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Broadly defined "technology" e.g. software, water pumps security domain name mismatch

If you're one of the folks who is testing out (or using the now released) new Firefox then you've probably seen an error message saying something like "Security Error: Domain Name Mismatch" and then it says a bunch of jargony stuff and then you see that the domain is for " error 12263... however the security certificate presented belongs to you suspect the certificate shown does not belong to please cancel the connection and notify the site administrator". What the heck is that?

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Debian Circling Drain

Images are fun. A little while ago Mozilla told the Debian folks that if Debian wanted to keep shipping the browser as "Firefox" and use the Firefox art then they have to follow the rules for using the Firefox name and art. These are in place to protect the Mozilla brand and security - e.g. you can't recompile Firefox with a cookie/traffic snooper and still call it Firefox.

Several Debian folks got upset about this because it didn't feel Free enough to them. Interestingly, Debian has a very similar policy about the use of their artwork:

  1. This logo may only be used if:
    • the product it is used for is made using a documented procedure as published on (for example official CD-creation)
    • official approval is given by Debian for its use in this purpose
  2. May be used if an official part of debian (decided using the rules in I) is part of the complete product, if it is made clear that only this part is officially approved
  3. We reserve the right to revoke a license for a product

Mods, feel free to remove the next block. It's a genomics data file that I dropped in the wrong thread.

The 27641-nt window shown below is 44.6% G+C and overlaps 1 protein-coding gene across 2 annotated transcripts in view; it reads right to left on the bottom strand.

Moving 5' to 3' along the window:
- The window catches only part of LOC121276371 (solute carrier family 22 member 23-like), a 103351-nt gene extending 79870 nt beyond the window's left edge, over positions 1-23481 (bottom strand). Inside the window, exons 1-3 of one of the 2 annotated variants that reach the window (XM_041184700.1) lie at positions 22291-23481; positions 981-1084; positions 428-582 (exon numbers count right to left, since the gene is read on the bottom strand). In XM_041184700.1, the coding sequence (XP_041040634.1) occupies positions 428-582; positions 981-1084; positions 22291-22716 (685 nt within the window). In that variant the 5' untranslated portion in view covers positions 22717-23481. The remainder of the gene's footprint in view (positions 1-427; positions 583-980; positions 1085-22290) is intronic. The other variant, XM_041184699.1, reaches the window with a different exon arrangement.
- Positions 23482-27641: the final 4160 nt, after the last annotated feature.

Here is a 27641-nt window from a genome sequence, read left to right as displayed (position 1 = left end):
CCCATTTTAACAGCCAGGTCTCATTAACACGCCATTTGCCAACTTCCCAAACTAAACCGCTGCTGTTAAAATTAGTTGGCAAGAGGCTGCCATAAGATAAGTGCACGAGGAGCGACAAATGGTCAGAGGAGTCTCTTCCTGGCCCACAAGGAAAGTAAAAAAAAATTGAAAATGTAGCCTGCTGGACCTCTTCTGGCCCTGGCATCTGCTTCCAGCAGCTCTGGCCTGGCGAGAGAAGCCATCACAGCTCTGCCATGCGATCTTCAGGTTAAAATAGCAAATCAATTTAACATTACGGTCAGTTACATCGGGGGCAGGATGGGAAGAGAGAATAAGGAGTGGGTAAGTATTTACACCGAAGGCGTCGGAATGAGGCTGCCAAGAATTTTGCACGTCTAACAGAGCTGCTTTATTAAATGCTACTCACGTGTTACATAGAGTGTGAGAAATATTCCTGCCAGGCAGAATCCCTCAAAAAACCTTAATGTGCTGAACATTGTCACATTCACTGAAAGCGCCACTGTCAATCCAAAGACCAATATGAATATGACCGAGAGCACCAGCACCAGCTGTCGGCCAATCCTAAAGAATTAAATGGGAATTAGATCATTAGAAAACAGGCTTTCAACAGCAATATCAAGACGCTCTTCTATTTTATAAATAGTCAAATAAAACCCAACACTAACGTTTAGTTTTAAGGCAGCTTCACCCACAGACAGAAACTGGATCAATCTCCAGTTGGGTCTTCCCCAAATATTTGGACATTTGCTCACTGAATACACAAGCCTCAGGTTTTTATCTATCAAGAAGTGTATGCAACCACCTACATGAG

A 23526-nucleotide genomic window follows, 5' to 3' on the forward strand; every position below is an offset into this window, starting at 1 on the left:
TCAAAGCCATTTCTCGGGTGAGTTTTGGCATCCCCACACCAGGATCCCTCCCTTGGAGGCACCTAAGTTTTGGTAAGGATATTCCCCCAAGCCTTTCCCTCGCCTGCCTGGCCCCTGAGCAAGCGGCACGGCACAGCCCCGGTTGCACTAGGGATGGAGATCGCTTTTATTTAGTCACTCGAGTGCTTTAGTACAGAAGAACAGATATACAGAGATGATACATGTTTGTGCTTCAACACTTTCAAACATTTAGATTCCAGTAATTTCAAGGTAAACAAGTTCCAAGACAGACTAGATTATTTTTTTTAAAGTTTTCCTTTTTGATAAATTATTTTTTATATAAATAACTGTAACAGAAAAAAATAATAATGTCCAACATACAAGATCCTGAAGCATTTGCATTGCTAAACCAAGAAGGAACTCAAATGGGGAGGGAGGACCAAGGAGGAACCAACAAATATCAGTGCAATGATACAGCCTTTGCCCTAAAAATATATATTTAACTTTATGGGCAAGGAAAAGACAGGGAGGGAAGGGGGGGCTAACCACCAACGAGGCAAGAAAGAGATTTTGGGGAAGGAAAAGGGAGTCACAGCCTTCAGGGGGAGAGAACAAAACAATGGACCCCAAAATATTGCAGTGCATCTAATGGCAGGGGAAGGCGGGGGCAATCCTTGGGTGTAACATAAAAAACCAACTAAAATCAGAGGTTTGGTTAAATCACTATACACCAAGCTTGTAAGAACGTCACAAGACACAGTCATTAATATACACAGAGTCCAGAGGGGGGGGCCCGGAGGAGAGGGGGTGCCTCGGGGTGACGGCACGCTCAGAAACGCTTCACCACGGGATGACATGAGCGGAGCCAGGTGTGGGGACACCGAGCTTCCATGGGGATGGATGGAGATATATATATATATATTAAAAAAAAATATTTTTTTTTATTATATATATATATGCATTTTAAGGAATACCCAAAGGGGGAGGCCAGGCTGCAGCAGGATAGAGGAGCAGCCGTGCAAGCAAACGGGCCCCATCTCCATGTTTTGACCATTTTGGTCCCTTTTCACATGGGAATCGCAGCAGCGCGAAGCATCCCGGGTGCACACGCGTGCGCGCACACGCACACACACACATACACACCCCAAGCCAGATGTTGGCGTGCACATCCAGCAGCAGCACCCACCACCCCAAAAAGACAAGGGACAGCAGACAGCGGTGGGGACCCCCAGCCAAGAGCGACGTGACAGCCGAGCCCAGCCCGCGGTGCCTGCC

This morning I was reading stuff from planet mozilla which pointed me to the below photo (original source).

Well, this was frustrating to me. So, I decided to grab a little Debian artwork and have some fun in Inkscape.

Resolution to the Problem

And just so that I'm not another log on the fire - it would be nice if some folks (e.g. Mitchell Baker and Anthony Towns) to say "Enough is enough, we're both great and well respected Open Source projects that have to protect our respective trademarks and we will honor the each other's trademark terms - no hypocritical criticism necessary".

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Paid blogging - Review of ReviewMe, PayPerPost, Blogsvertise (not sponsored)

There are several new companies coming out of the woodwork to help smaller publishers make money from their blog or blogs. I see this as just another step on the path from traditional media to distributed citizen media. It's also a great development in terms of enabling individuals to take control of their financial destiny.

History and Progress

Newspapers, radio shows, and other traditional media have always written favorable articles about advertisers. That is, after all, a big part of the motivation for Consumer Reports - to provide unbiased reviews of products. There are also several watchdog agencies that are pointing out the commercial bias in traditional media as Andy Hagans points out in the ReviewMe Blog. So, this is just a further step in an existing trend. And, as a further step, it's not surprising that a lot of the same contentious issues play out.